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Food Aid for Low-Income Mothers, Babies Becomes Spending Flashpoint

Congress’ failure to include extra aid money for low-income moms and babies in last week’s spending bill sets up a potential showdown early next year.

At stake: whether the government will have to begin turning away large numbers of mothers and their children from the program, known as the Special Supplemental Nutrition Program for Women, Infants and Children, or WIC, breaking with decades of precedent.

Unlike other federal nutrition programs, WIC funding has traditionally enjoyed bipartisan support, with Republicans and Democrats committed to ensuring every eligible mother and baby who applies for the program can receive benefits. That consensus is now fraying, with House Republicans pushing to pare back WIC spending this year, arguing tough cuts are needed across the government amid the nation’s mounting debt.

The result, advocates and state-based WIC administrators fear, is that they may have to begin putting people on waitlists to receive aid like breastfeeding support, baby formula and other nutrition assistance.

Those warnings have become more urgent after Congress passed a stop-gap spending bill last week that left out the White House’s request for an additional $1 billion in funding to cover rising WIC program costs — the result of growing enrollment since the Covid-19 pandemic and record high food prices.

Many Democrats voted for last week’s short-term spending bill to avert a government shutdown, even though it didn’t include the White House request. But they made clear they are going to continue to fight for the funding again next year.

“Failing to fully fund WIC for the first time ever is not an acceptable outcome to me under any circumstances,” Senate Appropriations Chair Patty Murray (D-Wash.) said last Wednesday night, just before the short-term funding package passed.

That next opportunity to bump up WIC funding comes Jan. 19, when the short-term spending bill covering food and agriculture programs expires. That gives lawmakers just five legislative weeks to hash out a deal on WIC and other spending flashpoints.

“It’s like we’re on the train tracks and I see a train coming,” said Washington state WIC Director Paul Throne. “We know that costs are continuing to rise and we’re not getting relief. And so the train has not hit us yet, but we can see it coming.”

First established as a pilot program in 1972, WIC has grown to become a key part of the country’s social safety net. The program provides breastfeeding support to new moms, and formula and other nutrition assistance to roughly half of all babies born in the U.S. WIC participation has been growing in most states, especially as pandemic-era boosts to its fruit and vegetable cash benefit made it more appealing to eligible low-income moms and their young children. Food costs have also spiked in recent years, reducing how far federal dollars can stretch.

In some states where enrollment has been particularly high, that has led administrators to warn that, come 2024, some mothers and children may be denied benefits or placed on waitlists until funding becomes available.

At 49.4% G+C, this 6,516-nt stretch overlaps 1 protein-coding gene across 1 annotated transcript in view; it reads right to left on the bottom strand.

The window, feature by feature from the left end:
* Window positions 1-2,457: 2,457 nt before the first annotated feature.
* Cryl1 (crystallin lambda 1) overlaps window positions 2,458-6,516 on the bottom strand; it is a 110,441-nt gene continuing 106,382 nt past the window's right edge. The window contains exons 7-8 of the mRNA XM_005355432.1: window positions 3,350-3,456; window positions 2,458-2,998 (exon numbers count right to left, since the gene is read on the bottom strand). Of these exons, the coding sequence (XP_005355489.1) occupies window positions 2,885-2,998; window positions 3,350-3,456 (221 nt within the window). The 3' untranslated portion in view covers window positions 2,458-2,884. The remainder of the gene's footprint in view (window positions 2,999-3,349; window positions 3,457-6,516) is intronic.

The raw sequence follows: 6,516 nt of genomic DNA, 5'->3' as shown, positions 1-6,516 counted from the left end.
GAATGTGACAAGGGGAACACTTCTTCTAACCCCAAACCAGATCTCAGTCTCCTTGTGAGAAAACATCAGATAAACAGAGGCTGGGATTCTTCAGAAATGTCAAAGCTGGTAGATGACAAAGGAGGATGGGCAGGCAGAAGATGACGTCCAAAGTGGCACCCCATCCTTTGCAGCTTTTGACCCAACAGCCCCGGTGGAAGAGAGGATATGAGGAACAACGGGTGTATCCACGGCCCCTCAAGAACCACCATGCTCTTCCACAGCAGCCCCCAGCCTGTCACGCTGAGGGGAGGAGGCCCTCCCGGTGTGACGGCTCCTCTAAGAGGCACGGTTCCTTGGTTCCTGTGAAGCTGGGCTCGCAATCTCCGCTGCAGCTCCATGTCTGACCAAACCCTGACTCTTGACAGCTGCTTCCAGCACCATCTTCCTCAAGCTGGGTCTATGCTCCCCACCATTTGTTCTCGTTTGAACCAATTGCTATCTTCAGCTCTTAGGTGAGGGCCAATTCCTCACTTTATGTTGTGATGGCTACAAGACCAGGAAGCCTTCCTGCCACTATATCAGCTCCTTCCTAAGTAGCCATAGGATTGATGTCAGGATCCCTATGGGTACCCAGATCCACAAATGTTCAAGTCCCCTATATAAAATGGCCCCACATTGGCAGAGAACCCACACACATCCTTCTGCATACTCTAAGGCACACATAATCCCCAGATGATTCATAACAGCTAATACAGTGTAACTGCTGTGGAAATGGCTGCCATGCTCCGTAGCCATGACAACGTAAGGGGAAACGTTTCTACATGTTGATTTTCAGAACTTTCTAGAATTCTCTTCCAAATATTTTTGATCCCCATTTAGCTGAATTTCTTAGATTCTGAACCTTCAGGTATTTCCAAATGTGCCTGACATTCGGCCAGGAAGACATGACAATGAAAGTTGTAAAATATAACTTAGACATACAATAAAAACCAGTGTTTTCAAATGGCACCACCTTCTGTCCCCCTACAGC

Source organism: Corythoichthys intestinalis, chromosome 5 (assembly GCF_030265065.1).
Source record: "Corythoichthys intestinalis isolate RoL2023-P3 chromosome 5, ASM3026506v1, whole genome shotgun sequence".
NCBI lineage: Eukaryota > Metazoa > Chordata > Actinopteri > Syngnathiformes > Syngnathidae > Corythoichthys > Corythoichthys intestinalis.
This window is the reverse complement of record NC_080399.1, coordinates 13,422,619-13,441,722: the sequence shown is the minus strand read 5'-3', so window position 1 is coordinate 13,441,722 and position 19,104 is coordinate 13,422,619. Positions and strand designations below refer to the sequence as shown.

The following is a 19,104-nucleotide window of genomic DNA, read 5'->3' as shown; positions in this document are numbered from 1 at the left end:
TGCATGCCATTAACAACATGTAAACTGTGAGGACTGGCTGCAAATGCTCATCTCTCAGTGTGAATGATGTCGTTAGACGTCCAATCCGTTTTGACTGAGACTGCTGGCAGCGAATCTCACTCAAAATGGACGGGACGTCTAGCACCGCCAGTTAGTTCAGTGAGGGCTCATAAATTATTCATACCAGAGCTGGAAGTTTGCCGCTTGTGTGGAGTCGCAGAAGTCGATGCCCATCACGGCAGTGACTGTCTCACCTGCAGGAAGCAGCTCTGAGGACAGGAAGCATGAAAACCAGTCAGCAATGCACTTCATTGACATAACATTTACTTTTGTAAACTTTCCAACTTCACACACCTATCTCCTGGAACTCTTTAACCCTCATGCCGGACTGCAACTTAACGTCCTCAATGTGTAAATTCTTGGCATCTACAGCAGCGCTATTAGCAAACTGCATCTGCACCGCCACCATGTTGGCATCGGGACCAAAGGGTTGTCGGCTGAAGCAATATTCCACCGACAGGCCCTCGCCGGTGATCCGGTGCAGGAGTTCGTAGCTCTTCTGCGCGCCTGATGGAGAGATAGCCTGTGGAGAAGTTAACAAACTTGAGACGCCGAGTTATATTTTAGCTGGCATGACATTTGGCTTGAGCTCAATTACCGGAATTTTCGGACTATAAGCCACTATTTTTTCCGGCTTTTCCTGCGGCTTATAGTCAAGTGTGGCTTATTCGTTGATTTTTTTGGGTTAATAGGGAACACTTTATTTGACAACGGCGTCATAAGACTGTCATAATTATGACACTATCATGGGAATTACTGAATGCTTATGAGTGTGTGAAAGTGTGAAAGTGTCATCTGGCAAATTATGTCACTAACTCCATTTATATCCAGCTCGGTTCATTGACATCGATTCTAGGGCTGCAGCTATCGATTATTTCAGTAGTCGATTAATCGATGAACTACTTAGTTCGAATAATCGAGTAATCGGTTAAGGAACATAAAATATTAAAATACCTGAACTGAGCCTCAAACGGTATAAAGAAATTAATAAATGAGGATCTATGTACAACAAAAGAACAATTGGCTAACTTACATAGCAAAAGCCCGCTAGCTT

“Every day that we deny funds for WIC, it endangers women, infants and child nutrition,” Rep. Rosa DeLauro, the top Democrat on the Appropriations Committee, said during the debate on the funding package last week.

Traditionally, WIC funding has enjoyed bipartisan support, more so than other federal nutrition programs. But House Republicans are pushing to pare back WIC spending this year, arguing tough cuts are needed across the government amid the nation’s mounting debt.

Republicans note that Johnson’s stopgap plan continues a measure from the September federal funding patch, which allows USDA to more quickly spend current WIC funding in order to avoid any disruptions to WIC benefits until mid-January.

Rep. Robert Aderholt (R-Ala.), who chairs the House Appropriations panel on Labor, Health and Human Services and Education, recently argued there’s nothing stopping USDA from requesting more funding from the Office of Management and Budget for WIC if the program runs short during the stop-gap period.

“If this becomes a problem, that’s because the administration is purposefully making it a problem for not allocating these necessary funds,” Aderholt said.

But even some House conservatives have voiced wariness about the WIC funding levels senior Republicans have proposed. Rep. Ralph Norman (R-S.C.), a member of the hard-right House Freedom Caucus, initially questioned this summer what he said were WIC “cuts” in the House GOP’s agriculture spending bill, telling Democrats he agreed with their criticism of the lower WIC funding level in the legislation.

Norman added that Democrats and Republicans should work together to secure other spending offsets in an effort to spare WIC.

Officials from the White House Domestic Policy Council convened a series of meetings this fall with anti-hunger advocates as they sought to build pressure on lawmakers to fully fund WIC in any stopgap funding measure, according to two people familiar with the meetings who were granted anonymity to discuss private conversations.

The White House also invited produce organizations, which provide a key piece of the WIC program’s fruit and vegetable benefit, and have a large presence in GOP-held agriculture districts.

Democrats are hoping to revive negotiations on WIC funding in the lead-up to the Jan. 19 government funding deadline for food and ag programs, possibly by tapping other pots of money to pay for the increase.

Without congressional action, Minnesota WIC director Kate Franken said states will be forced to add families to wait lists for the first time in nearly 30 years.

“If WIC funding is not adequate, and funds are cut, our families and our communities would suffer the consequences,” Franken said.